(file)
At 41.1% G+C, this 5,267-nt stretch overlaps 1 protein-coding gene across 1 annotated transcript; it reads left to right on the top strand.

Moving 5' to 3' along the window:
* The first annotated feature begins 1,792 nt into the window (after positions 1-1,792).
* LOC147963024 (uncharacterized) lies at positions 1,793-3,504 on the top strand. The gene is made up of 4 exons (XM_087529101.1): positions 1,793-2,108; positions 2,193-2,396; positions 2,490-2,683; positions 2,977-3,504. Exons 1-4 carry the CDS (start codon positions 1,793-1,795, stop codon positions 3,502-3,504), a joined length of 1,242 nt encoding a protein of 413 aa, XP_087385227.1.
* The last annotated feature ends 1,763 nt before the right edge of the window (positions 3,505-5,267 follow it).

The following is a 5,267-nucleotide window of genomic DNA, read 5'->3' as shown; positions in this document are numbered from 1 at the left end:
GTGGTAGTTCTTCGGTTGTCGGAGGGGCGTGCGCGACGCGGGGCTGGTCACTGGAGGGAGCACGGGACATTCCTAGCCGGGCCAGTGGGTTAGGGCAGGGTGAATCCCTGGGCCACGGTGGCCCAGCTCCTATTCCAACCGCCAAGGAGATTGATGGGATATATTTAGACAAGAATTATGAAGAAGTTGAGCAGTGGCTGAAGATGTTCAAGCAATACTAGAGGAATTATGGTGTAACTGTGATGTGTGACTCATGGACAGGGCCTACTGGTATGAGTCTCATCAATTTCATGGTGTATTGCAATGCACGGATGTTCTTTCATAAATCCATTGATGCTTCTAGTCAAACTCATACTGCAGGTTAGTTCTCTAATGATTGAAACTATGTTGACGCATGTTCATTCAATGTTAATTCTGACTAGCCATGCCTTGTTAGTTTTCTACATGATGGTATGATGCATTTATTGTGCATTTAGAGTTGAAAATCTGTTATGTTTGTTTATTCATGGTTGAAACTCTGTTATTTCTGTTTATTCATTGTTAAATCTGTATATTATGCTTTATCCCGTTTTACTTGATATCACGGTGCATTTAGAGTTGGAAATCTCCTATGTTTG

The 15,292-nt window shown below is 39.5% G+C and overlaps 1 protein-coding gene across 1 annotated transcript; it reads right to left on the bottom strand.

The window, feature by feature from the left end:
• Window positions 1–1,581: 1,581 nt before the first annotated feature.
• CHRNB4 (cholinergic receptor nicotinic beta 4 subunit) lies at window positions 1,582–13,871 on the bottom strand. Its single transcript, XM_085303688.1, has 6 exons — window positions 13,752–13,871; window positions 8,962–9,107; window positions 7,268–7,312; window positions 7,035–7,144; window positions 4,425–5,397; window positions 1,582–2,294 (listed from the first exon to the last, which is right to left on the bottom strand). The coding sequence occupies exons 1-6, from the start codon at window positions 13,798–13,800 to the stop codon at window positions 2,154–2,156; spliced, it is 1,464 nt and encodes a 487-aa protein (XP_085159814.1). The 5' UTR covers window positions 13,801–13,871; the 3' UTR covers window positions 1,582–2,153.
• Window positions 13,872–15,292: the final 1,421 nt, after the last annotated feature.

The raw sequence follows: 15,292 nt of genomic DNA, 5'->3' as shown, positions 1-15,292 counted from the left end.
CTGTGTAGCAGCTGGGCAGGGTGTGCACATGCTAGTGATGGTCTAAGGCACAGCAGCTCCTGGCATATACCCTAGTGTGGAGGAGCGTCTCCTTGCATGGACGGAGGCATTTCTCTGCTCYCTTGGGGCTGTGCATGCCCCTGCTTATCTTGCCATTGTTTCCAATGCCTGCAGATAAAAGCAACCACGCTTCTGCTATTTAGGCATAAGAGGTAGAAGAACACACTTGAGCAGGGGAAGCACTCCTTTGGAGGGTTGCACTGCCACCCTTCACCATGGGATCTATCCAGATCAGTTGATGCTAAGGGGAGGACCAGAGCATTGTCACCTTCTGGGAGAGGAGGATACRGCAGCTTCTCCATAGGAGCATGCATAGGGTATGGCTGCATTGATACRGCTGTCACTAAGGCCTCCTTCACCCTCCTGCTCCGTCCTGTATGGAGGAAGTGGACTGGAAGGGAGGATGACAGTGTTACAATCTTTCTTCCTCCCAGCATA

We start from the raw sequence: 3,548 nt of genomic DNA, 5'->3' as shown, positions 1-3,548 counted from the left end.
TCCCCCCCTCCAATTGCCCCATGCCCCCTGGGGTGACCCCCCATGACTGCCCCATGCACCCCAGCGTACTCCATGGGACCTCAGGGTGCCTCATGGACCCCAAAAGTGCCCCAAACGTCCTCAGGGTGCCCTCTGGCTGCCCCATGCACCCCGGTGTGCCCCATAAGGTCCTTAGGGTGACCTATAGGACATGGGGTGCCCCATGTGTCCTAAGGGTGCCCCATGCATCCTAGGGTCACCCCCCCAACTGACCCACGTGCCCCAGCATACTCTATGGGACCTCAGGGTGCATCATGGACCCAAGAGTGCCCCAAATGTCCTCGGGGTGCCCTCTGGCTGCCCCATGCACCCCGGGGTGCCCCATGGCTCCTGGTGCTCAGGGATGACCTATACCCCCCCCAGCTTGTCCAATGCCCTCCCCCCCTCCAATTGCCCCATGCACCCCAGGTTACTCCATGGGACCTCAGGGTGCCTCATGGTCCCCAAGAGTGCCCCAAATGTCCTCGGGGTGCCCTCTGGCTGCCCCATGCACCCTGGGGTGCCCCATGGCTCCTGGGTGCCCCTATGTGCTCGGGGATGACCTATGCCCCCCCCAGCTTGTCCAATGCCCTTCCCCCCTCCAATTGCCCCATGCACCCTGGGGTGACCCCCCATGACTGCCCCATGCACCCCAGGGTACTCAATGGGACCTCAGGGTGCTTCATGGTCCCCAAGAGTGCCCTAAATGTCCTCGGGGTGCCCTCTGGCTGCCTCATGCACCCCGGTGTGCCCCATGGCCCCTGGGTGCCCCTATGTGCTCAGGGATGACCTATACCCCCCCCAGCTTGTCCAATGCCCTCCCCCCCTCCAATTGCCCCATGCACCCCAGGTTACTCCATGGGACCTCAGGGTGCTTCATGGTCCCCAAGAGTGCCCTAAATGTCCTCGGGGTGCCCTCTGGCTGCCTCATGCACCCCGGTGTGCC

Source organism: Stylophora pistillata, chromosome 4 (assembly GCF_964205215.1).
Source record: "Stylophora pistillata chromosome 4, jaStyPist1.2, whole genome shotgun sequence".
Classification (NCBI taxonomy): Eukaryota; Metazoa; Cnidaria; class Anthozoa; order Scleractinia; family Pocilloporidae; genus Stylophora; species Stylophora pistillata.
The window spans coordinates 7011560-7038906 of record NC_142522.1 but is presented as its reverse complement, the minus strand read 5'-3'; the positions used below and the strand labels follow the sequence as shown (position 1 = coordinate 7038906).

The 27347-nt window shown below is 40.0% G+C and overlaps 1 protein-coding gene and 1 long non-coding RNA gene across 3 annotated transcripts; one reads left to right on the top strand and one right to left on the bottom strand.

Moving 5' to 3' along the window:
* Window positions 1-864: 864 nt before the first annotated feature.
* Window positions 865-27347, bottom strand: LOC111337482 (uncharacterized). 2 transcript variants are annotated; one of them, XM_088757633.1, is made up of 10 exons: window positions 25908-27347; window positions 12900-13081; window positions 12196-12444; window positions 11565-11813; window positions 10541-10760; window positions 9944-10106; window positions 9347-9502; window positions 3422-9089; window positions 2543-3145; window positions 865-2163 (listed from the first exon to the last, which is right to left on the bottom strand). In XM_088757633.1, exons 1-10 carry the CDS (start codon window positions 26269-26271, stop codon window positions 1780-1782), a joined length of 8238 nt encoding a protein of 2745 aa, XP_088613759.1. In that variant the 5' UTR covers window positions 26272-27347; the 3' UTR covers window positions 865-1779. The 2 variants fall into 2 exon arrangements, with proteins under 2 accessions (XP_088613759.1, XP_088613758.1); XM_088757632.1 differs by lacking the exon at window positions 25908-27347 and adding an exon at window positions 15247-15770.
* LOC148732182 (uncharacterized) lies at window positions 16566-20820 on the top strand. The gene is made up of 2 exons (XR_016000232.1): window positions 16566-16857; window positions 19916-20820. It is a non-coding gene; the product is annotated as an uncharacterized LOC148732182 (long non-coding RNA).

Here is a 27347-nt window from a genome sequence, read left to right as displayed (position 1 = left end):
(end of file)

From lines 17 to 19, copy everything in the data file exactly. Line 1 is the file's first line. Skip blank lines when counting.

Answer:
Source organism: Stylophora pistillata, chromosome 4 (assembly GCF_964205215.1).
Source record: "Stylophora pistillata chromosome 4, jaStyPist1.2, whole genome shotgun sequence".
Classification (NCBI taxonomy): Eukaryota; Metazoa; Cnidaria; class Anthozoa; order Scleractinia; family Pocilloporidae; genus Stylophora; species Stylophora pistillata.